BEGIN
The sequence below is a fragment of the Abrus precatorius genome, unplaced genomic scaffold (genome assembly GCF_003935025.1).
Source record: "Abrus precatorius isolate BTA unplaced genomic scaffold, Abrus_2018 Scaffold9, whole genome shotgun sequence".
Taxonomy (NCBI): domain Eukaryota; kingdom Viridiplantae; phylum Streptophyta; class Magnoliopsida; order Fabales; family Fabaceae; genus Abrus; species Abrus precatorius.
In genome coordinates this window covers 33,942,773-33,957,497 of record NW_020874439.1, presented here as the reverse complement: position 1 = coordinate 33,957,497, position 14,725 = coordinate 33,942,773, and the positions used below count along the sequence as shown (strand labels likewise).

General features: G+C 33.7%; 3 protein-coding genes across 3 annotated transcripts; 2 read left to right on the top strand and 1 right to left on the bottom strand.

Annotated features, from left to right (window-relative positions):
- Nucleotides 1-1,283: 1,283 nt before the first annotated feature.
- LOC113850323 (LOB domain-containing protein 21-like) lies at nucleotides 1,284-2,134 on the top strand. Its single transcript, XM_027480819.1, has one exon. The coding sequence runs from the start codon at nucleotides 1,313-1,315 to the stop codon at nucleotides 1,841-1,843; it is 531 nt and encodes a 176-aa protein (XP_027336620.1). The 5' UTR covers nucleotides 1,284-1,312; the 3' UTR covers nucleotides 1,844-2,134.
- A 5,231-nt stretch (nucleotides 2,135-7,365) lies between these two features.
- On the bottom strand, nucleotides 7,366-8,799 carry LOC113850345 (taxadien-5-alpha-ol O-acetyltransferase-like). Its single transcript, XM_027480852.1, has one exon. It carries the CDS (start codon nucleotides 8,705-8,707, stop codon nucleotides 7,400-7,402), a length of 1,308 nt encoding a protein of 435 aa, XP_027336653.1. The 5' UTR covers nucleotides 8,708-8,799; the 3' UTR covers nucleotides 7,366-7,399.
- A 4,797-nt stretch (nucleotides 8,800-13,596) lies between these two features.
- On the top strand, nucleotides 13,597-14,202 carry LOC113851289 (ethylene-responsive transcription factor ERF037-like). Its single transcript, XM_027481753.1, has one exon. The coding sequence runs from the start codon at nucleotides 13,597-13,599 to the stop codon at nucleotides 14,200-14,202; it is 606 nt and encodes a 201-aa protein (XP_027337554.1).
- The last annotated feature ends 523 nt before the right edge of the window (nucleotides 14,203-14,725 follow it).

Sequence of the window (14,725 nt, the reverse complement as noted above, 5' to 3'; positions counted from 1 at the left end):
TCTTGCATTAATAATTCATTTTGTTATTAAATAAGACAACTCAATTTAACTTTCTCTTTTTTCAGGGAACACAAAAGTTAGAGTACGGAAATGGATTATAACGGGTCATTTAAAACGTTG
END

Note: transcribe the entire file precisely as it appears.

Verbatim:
The sequence below is a fragment of the Abrus precatorius genome, unplaced genomic scaffold (genome assembly GCF_003935025.1).
Source record: "Abrus precatorius isolate BTA unplaced genomic scaffold, Abrus_2018 Scaffold9, whole genome shotgun sequence".
Taxonomy (NCBI): domain Eukaryota; kingdom Viridiplantae; phylum Streptophyta; class Magnoliopsida; order Fabales; family Fabaceae; genus Abrus; species Abrus precatorius.
In genome coordinates this window covers 33,942,773-33,957,497 of record NW_020874439.1, presented here as the reverse complement: position 1 = coordinate 33,957,497, position 14,725 = coordinate 33,942,773, and the positions used below count along the sequence as shown (strand labels likewise).

General features: G+C 33.7%; 3 protein-coding genes across 3 annotated transcripts; 2 read left to right on the top strand and 1 right to left on the bottom strand.

Annotated features, from left to right (window-relative positions):
- Nucleotides 1-1,283: 1,283 nt before the first annotated feature.
- LOC113850323 (LOB domain-containing protein 21-like) lies at nucleotides 1,284-2,134 on the top strand. Its single transcript, XM_027480819.1, has one exon. The coding sequence runs from the start codon at nucleotides 1,313-1,315 to the stop codon at nucleotides 1,841-1,843; it is 531 nt and encodes a 176-aa protein (XP_027336620.1). The 5' UTR covers nucleotides 1,284-1,312; the 3' UTR covers nucleotides 1,844-2,134.
- A 5,231-nt stretch (nucleotides 2,135-7,365) lies between these two features.
- On the bottom strand, nucleotides 7,366-8,799 carry LOC113850345 (taxadien-5-alpha-ol O-acetyltransferase-like). Its single transcript, XM_027480852.1, has one exon. It carries the CDS (start codon nucleotides 8,705-8,707, stop codon nucleotides 7,400-7,402), a length of 1,308 nt encoding a protein of 435 aa, XP_027336653.1. The 5' UTR covers nucleotides 8,708-8,799; the 3' UTR covers nucleotides 7,366-7,399.
- A 4,797-nt stretch (nucleotides 8,800-13,596) lies between these two features.
- On the top strand, nucleotides 13,597-14,202 carry LOC113851289 (ethylene-responsive transcription factor ERF037-like). Its single transcript, XM_027481753.1, has one exon. The coding sequence runs from the start codon at nucleotides 13,597-13,599 to the stop codon at nucleotides 14,200-14,202; it is 606 nt and encodes a 201-aa protein (XP_027337554.1).
- The last annotated feature ends 523 nt before the right edge of the window (nucleotides 14,203-14,725 follow it).

Sequence of the window (14,725 nt, the reverse complement as noted above, 5' to 3'; positions counted from 1 at the left end):
TCTTGCATTAATAATTCATTTTGTTATTAAATAAGACAACTCAATTTAACTTTCTCTTTTTTCAGGGAACACAAAAGTTAGAGTACGGAAATGGATTATAACGGGTCATTTAAAACGTTG